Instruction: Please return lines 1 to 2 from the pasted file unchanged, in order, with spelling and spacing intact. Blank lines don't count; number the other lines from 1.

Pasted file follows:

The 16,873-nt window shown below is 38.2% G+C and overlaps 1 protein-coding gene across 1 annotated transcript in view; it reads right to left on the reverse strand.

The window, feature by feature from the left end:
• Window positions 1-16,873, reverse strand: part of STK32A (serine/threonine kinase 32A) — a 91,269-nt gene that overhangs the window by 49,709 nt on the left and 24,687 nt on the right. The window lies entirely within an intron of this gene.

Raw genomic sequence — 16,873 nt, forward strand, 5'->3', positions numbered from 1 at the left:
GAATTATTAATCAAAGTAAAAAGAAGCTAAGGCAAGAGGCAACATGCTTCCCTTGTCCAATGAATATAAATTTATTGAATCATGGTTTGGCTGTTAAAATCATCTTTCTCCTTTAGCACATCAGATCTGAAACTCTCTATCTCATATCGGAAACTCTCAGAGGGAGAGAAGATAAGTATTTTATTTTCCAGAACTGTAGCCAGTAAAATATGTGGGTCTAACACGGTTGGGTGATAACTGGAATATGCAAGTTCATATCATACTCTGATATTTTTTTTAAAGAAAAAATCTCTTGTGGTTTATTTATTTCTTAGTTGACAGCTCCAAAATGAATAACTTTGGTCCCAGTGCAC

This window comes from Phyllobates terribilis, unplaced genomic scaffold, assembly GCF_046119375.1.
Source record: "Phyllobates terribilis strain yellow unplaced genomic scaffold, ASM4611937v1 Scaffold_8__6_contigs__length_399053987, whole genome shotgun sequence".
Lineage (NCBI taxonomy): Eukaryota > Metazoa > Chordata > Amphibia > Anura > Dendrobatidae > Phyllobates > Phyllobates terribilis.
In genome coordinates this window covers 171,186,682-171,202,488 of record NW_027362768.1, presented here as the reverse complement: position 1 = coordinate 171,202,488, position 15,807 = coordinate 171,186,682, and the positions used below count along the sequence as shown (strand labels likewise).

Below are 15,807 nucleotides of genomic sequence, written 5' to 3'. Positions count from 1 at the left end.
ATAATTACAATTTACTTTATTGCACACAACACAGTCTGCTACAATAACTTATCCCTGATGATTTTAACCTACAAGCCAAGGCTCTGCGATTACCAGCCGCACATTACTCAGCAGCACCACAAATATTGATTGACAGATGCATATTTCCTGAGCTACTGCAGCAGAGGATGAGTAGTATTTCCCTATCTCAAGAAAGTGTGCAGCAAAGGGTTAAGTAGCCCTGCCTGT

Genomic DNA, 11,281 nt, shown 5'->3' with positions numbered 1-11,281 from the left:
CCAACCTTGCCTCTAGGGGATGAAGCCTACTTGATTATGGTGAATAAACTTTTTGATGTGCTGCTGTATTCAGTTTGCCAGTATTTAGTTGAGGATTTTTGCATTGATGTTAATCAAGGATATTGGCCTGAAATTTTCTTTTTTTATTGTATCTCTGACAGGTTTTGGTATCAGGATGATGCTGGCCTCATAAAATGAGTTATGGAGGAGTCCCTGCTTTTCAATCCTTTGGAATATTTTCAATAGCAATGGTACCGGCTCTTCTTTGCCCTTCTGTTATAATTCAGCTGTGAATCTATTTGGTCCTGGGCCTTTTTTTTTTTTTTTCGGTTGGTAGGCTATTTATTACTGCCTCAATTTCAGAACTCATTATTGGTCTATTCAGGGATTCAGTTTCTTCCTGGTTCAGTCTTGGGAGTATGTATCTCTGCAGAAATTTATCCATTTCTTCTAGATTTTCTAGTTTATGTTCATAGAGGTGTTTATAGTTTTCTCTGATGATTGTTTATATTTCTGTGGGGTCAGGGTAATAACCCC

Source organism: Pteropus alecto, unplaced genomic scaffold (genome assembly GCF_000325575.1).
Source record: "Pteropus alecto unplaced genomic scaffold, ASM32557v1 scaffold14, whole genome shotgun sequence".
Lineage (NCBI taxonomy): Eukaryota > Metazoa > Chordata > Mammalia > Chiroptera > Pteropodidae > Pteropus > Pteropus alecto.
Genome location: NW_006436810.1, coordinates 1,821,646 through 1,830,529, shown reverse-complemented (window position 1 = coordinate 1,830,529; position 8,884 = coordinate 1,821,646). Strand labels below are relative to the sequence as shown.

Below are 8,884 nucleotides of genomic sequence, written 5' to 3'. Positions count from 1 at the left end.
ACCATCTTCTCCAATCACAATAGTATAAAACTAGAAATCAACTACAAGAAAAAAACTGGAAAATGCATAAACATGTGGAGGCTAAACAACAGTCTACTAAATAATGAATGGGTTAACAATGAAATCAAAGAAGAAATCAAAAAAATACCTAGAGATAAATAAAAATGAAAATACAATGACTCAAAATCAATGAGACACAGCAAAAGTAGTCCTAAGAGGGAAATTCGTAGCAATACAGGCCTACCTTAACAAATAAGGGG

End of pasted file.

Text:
The 16,873-nt window shown below is 38.2% G+C and overlaps 1 protein-coding gene across 1 annotated transcript in view; it reads right to left on the reverse strand.

The window, feature by feature from the left end: